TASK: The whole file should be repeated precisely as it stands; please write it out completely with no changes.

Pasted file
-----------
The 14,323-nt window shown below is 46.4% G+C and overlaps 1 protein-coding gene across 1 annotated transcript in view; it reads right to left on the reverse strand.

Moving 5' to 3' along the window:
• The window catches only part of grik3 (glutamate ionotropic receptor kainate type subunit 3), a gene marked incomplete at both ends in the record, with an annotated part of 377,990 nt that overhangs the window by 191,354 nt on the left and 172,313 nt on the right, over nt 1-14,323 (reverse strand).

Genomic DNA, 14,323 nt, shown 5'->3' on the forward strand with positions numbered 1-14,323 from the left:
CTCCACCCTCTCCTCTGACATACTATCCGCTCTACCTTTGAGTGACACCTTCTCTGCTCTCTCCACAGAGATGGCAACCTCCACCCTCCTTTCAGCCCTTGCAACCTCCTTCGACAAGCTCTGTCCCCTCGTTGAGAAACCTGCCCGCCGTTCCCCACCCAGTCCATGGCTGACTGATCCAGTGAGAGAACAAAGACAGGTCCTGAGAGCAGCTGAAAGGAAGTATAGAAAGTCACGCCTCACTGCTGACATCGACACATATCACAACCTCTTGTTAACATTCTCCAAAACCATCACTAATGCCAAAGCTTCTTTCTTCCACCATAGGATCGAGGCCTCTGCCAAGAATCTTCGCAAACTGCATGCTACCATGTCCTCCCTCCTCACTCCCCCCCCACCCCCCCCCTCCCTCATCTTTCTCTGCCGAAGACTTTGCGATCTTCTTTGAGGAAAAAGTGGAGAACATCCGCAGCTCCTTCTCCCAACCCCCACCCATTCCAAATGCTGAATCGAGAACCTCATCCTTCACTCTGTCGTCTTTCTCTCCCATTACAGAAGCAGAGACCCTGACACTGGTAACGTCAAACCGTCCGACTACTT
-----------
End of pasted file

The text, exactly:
The 14,323-nt window shown below is 46.4% G+C and overlaps 1 protein-coding gene across 1 annotated transcript in view; it reads right to left on the reverse strand.

Moving 5' to 3' along the window:
• The window catches only part of grik3 (glutamate ionotropic receptor kainate type subunit 3), a gene marked incomplete at both ends in the record, with an annotated part of 377,990 nt that overhangs the window by 191,354 nt on the left and 172,313 nt on the right, over nt 1-14,323 (reverse strand).

Genomic DNA, 14,323 nt, shown 5'->3' on the forward strand with positions numbered 1-14,323 from the left:
CTCCACCCTCTCCTCTGACATACTATCCGCTCTACCTTTGAGTGACACCTTCTCTGCTCTCTCCACAGAGATGGCAACCTCCACCCTCCTTTCAGCCCTTGCAACCTCCTTCGACAAGCTCTGTCCCCTCGTTGAGAAACCTGCCCGCCGTTCCCCACCCAGTCCATGGCTGACTGATCCAGTGAGAGAACAAAGACAGGTCCTGAGAGCAGCTGAAAGGAAGTATAGAAAGTCACGCCTCACTGCTGACATCGACACATATCACAACCTCTTGTTAACATTCTCCAAAACCATCACTAATGCCAAAGCTTCTTTCTTCCACCATAGGATCGAGGCCTCTGCCAAGAATCTTCGCAAACTGCATGCTACCATGTCCTCCCTCCTCACTCCCCCCCCACCCCCCCCCTCCCTCATCTTTCTCTGCCGAAGACTTTGCGATCTTCTTTGAGGAAAAAGTGGAGAACATCCGCAGCTCCTTCTCCCAACCCCCACCCATTCCAAATGCTGAATCGAGAACCTCATCCTTCACTCTGTCGTCTTTCTCTCCCATTACAGAAGCAGAGACCCTGACACTGGTAACGTCAAACCGTCCGACTACTT